DuPont officially launched a fully commercialized portfolio of biobased plastics at the National Plastics Exposition in Chicago that is clearly the broadest and most ambitious in the industry. Biobased resins that have been on the market for the past four or five years had limited scope. They were aimed at biodegradable packaging applications, and putting biobased polymers into the engineering arena was a far tougher challenge. “Our goal from the very beginning was to develop materials that offered equal or superior performance to the competitive materials,” Marsha A. Craig, DuPont’s global business manager for renewably sourced materials, told Design News in an interview.The three families shown by DuPont at the NPE are Sorona EP PTT-type polyesters, Hytrel RS thermoplastic elastomer, and Zytel RS thermoplastics long chain nylons (6,10 and 10,10).
The Sorona family contains 37 percent corn-based feedstock and is offered in 15 and 30 percent glass filled grades. ”We will also be selling unreinforced , toughened and other grades,” says Craig. DuPont has not yet announced any commercial applications for Sorona EP, but Craig says several customers are conducting tests with the material. A sample glass-filled Sorona EP part on display at the DuPont booth (which had a distinctly earth-friendly theme) had an excellent surface finish, one of the attributes of the renewably sourced blend. Prices for the compounds will be in the $2-$3 per pound range, and will reflect a premium for their superior attributes. Renewable content varies from 20 to 65 percent depending on the hardness grade.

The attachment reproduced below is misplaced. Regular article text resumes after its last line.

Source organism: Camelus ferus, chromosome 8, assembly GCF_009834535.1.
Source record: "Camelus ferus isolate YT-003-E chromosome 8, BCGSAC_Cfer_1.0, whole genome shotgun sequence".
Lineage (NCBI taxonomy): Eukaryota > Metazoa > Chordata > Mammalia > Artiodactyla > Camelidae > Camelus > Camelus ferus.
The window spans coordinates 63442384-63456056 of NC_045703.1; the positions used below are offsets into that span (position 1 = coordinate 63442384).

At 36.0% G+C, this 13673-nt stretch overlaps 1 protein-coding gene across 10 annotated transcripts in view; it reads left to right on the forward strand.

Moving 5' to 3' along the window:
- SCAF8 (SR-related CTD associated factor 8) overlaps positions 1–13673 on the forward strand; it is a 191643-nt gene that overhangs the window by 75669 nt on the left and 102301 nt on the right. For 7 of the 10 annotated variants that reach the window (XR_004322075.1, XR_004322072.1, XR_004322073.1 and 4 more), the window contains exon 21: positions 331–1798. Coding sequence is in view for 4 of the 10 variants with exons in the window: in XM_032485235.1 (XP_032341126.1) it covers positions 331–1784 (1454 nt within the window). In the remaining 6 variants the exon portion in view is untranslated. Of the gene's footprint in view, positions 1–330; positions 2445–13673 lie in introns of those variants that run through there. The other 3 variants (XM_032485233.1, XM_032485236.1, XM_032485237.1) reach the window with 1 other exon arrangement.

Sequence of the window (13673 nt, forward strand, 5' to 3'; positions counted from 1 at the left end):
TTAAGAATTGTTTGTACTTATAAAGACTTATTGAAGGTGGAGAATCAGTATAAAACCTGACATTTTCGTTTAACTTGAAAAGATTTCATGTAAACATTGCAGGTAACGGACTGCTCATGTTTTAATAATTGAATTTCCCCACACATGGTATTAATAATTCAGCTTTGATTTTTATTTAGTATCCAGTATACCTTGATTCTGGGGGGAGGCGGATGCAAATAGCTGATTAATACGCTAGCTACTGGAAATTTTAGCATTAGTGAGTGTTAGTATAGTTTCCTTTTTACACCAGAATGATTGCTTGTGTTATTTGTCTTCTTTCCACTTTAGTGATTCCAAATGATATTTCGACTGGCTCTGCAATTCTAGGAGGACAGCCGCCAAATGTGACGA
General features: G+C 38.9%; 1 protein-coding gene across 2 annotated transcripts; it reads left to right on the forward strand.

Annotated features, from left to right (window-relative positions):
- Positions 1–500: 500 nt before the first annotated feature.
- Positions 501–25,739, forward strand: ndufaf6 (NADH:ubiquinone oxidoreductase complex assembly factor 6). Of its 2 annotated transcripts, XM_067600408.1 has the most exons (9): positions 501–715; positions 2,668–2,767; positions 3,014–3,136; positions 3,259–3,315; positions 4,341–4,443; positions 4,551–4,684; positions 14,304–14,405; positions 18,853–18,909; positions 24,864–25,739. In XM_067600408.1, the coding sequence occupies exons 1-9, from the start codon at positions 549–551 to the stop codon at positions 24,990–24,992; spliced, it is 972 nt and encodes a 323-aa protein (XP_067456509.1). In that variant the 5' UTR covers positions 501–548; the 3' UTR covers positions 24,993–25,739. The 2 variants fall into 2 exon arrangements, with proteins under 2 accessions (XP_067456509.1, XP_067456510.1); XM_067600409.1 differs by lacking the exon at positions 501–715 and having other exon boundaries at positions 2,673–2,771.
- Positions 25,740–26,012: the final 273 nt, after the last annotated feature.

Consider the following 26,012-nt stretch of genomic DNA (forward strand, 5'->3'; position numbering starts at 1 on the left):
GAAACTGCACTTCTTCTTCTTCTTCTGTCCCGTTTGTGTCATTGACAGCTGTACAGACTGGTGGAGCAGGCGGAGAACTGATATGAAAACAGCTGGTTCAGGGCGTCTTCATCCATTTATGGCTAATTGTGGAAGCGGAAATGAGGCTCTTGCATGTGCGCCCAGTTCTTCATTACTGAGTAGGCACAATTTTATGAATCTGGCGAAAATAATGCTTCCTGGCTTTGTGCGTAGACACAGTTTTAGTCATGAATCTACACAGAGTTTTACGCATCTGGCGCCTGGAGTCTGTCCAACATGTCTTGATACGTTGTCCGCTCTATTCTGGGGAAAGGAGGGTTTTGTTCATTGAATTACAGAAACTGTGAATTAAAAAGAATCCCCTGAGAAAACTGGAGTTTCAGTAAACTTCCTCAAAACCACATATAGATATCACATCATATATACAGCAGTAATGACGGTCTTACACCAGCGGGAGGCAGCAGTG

The Hytrel RS is a drop-in replacement for existing Hytrels, and will be priced at a 10 percent premium, reflecting higher costs for the sustainable component, which is produced from nonfood biomass. The exact biomass is currently being kept confidential by DuPont. Target customers are seeking materials with a renewably sourced component. The first announced application is a collar for a Salomon ski boot. The third family, Zytel RS, is based on sebacic acid made from castor oil. Renewable content varies from 60 to 100 percent, depending on the grade.
Inspired by the hooks a parasitic worm uses to penetrate its host's intestines, the Karp Lab has invented a flexible adhesive patch covered with microneedles that adheres well to wet, soft tissues, but doesn't cause damage when removed.
Researchers at the Missouri University of Science & Technology have designed a new nanoscale material that can transmit light faster than the 186,000 miles per second it usually takes to travel through air.
It has often been said that as California goes, so goes the nation. This spring, the state's wind power is setting energy generation records and solar energy generation is expected to rise sharply during the second half of 2013.
A quick look into the merger of two powerhouse 3D printing OEMs and the new leader in rapid prototyping solutions, Stratasys. The industrial revolution is now led by 3D printing and engineers are given the opportunity to fully maximize their design capabilities, reduce their time-to-market and functionally test prototypes cheaper, faster and easier. Bruce Bradshaw, Director of Marketing in North America, will explore the large product offering and variety of materials that will help CAD designers articulate their product design with actual, physical prototypes. This broadcast will dive deep into technical information including application specific stories from real world customers and their experiences with 3D printing. 3D Printing is